Regular readers of this blog know that workplace safety is regulated by the state and federal governments But even within the federal government, agencies besides OSHA regulate workplace safety. The United States Department of Agriculture (USDA) and Environmental Protection Agency (EPA) have proposed rule and procedure changes that could have an impact on workplace safety.
The USDA has proposed relaxing rules about line speeds in pork plants. Employee advocates have opposed the change because of the well-known link between line speed and musculo-skeletal injuries. In a relatively rare bit of good news, under public pressure the USDA rejected proposed rule changes that would have speed up lines in poultry plants. Public pressure for workers can be effective even in the Trump administration.
The EPA has proposed delaying implementation of two Obama era-rules regarding the prevention of chemical plant explosions and rules on training workers who are exposed to agricultural chemicals. (5)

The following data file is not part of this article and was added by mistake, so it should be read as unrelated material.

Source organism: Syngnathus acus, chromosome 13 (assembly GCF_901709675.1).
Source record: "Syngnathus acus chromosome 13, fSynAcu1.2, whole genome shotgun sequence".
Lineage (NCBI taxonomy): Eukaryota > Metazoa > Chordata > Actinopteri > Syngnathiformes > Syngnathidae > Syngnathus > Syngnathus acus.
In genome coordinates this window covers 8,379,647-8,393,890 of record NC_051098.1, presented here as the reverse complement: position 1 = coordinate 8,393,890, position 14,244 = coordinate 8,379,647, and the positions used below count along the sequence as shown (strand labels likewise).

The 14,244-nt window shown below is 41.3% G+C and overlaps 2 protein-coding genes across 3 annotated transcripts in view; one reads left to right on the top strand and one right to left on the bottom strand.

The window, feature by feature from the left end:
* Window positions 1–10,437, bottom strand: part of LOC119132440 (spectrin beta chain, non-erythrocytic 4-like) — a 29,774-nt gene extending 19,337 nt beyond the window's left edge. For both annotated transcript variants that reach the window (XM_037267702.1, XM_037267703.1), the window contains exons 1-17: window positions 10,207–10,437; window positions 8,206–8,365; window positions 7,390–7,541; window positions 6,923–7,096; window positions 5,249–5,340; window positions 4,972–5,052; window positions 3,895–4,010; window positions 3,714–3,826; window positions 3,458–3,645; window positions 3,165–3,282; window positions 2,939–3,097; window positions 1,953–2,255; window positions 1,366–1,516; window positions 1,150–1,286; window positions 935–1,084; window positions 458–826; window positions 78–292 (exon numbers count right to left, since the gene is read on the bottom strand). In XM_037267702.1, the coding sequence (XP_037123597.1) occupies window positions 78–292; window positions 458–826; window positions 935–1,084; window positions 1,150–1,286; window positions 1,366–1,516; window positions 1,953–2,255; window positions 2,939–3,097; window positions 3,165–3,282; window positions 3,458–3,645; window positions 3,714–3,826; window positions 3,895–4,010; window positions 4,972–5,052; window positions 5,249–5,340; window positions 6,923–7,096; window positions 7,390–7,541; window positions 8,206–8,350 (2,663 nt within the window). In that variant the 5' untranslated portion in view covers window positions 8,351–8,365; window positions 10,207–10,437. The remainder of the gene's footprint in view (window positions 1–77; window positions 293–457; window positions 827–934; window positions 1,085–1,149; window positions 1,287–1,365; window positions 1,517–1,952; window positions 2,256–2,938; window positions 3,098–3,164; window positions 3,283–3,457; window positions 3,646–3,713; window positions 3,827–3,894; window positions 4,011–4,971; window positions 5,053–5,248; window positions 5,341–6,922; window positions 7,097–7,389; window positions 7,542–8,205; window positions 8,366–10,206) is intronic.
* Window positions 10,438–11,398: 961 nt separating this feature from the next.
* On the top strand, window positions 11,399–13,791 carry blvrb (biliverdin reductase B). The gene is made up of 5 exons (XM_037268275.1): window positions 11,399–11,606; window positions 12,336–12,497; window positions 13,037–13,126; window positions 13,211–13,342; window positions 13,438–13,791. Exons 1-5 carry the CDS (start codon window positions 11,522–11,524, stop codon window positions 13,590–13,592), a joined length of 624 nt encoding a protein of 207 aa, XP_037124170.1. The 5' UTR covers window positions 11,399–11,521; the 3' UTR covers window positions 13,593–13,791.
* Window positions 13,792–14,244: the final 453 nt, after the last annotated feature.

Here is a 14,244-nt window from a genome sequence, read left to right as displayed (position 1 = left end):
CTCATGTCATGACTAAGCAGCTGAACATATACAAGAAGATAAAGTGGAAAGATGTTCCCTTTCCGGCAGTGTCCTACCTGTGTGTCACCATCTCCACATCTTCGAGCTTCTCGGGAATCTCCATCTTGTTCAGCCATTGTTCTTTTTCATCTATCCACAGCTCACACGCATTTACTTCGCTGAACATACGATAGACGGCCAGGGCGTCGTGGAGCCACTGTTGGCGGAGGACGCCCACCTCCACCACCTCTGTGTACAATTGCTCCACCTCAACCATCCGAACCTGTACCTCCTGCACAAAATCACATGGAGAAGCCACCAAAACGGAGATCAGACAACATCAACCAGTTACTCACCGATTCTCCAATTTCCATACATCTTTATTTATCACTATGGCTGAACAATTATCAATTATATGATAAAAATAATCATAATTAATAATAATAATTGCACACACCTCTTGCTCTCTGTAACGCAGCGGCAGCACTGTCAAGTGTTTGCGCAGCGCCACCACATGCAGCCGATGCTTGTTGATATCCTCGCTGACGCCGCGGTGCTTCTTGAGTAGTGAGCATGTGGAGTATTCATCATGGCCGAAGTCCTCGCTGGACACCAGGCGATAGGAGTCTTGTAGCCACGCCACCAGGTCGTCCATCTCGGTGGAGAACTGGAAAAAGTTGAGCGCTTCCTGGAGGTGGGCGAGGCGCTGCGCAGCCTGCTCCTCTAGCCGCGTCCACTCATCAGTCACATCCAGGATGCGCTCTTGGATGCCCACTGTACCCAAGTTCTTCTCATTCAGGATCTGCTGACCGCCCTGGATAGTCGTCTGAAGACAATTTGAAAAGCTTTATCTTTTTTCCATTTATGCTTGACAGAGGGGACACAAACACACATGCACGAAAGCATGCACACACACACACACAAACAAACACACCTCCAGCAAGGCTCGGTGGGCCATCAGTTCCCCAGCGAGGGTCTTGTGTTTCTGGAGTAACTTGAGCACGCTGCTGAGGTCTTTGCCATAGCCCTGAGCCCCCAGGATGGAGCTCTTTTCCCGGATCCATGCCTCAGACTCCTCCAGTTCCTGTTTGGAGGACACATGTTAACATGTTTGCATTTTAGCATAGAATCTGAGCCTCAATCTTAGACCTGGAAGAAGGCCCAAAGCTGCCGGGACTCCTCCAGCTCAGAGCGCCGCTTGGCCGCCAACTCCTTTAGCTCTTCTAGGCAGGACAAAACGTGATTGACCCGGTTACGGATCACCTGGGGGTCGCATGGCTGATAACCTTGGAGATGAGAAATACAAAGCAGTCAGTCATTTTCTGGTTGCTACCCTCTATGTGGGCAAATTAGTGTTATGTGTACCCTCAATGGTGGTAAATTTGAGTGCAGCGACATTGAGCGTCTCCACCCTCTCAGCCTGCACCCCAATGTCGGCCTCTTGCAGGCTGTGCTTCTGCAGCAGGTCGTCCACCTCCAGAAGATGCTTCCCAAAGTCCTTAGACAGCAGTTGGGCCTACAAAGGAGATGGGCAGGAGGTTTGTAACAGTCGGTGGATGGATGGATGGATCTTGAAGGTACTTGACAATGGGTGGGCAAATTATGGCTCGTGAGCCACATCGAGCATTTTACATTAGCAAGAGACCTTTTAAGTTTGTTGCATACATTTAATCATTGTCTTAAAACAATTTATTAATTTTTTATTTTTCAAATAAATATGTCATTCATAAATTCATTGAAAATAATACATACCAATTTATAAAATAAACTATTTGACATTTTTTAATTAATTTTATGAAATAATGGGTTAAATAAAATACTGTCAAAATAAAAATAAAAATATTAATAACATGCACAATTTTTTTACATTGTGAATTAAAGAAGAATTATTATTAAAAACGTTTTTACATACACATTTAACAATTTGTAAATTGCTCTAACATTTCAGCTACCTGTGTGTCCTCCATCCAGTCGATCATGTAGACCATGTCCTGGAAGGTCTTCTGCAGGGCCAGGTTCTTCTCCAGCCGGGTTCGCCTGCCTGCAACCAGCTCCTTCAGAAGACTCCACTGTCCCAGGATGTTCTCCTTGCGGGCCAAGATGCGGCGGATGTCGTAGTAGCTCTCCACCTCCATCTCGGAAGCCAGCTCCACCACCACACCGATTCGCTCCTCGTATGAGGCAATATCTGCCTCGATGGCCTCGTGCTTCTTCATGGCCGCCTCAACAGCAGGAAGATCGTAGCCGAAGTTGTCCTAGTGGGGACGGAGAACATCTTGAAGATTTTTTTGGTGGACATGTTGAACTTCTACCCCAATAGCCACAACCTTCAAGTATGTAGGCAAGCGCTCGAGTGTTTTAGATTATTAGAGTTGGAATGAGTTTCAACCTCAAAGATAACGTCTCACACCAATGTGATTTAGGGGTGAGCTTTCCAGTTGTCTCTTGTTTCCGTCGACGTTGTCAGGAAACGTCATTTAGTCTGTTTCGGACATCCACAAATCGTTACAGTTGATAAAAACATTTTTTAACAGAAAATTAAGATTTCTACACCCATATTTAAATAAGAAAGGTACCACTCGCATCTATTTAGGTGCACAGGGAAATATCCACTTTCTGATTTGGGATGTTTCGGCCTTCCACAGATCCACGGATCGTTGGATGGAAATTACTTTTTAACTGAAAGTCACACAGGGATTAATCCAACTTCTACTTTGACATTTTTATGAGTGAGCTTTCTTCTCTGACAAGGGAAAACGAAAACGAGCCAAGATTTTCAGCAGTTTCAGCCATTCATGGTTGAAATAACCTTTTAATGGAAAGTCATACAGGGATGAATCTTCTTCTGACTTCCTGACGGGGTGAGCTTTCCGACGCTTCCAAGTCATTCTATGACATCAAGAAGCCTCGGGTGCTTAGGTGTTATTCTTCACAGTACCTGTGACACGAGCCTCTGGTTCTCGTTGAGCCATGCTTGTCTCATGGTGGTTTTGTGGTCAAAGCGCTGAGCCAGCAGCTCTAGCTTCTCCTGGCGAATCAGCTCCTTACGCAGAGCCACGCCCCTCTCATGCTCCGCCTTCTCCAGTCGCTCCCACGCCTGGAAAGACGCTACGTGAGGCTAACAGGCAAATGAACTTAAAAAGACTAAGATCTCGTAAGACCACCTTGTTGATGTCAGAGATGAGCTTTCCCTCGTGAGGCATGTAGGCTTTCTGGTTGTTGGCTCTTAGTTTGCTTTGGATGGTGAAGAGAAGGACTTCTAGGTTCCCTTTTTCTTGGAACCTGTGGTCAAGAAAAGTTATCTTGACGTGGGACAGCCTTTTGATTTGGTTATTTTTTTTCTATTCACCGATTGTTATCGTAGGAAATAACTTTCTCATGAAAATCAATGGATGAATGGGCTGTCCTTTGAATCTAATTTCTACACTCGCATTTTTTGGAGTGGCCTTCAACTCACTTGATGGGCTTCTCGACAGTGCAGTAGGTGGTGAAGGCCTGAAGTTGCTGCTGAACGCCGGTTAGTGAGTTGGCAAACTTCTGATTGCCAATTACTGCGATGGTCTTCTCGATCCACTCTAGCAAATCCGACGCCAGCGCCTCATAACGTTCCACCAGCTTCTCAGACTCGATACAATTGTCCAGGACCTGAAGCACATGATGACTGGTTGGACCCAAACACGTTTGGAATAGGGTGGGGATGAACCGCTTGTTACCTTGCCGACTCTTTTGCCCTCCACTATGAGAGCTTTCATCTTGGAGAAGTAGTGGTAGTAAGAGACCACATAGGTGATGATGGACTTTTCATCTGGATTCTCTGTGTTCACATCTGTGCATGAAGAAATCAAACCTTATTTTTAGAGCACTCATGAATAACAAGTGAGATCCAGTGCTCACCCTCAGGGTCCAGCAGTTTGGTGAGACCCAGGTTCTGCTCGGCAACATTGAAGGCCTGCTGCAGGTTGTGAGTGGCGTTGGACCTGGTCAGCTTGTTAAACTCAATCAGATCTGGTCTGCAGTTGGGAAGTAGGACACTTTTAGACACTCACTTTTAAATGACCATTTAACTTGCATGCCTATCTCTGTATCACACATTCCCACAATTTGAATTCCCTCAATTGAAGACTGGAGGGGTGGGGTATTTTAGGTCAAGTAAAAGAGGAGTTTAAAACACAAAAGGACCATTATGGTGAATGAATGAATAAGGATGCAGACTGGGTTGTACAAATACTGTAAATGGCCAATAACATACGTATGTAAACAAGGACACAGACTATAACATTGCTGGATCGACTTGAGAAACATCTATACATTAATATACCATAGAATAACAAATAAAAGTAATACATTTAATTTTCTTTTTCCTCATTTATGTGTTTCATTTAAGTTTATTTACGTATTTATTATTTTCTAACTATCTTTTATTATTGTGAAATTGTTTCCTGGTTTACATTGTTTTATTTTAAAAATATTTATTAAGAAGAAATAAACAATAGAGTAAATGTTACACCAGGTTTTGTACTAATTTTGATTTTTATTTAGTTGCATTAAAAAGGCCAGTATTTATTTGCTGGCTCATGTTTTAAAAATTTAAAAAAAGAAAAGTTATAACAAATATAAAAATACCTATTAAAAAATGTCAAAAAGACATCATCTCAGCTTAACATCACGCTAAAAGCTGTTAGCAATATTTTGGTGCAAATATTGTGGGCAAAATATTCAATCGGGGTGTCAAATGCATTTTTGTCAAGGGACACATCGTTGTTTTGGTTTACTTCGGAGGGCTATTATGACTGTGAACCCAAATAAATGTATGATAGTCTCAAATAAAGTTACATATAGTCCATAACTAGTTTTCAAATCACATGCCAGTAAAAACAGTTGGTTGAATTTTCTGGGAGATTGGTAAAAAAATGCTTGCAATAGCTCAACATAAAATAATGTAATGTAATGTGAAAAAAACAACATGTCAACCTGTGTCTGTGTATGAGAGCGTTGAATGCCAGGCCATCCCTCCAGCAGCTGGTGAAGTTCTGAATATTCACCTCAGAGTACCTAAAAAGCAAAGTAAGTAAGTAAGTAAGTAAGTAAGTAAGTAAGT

The rules concerning exposure to farm chemicals are particularly concerning from a workplace safety perspective. Chemical exposure injuries can take years to manifest and that delayed manifestation can make it more difficult for employees to collect workers’ compensation benefits.
The delays in implementation of the chemical plant and chemical handling training rules have both been subject to court challenges. If the USDA approved an increase in line speed for pork plants, that change would likely be challenged in court as well. Though the Supreme Court is viewed as friendly to business, the court is open to arguments that the actions of administrative agencies can violate the constitutionally-mandated separation of powers between the executive and legislative branch. In other words court challenges to changes in USDA and EPA rules could succeed.
The chemical safety rules are also an example of how delay of a rule or implementation of a rule can effectively kill a rule. EPA Administrator Scott Pruitt has been the target of well-deserved criticism of his administration of the agency. But, as pointed out by Mike Elk of Payday Report, the Obama administration slow-walked some chemical safety rules which them vulnerable to repeal and delay by the Trump administration.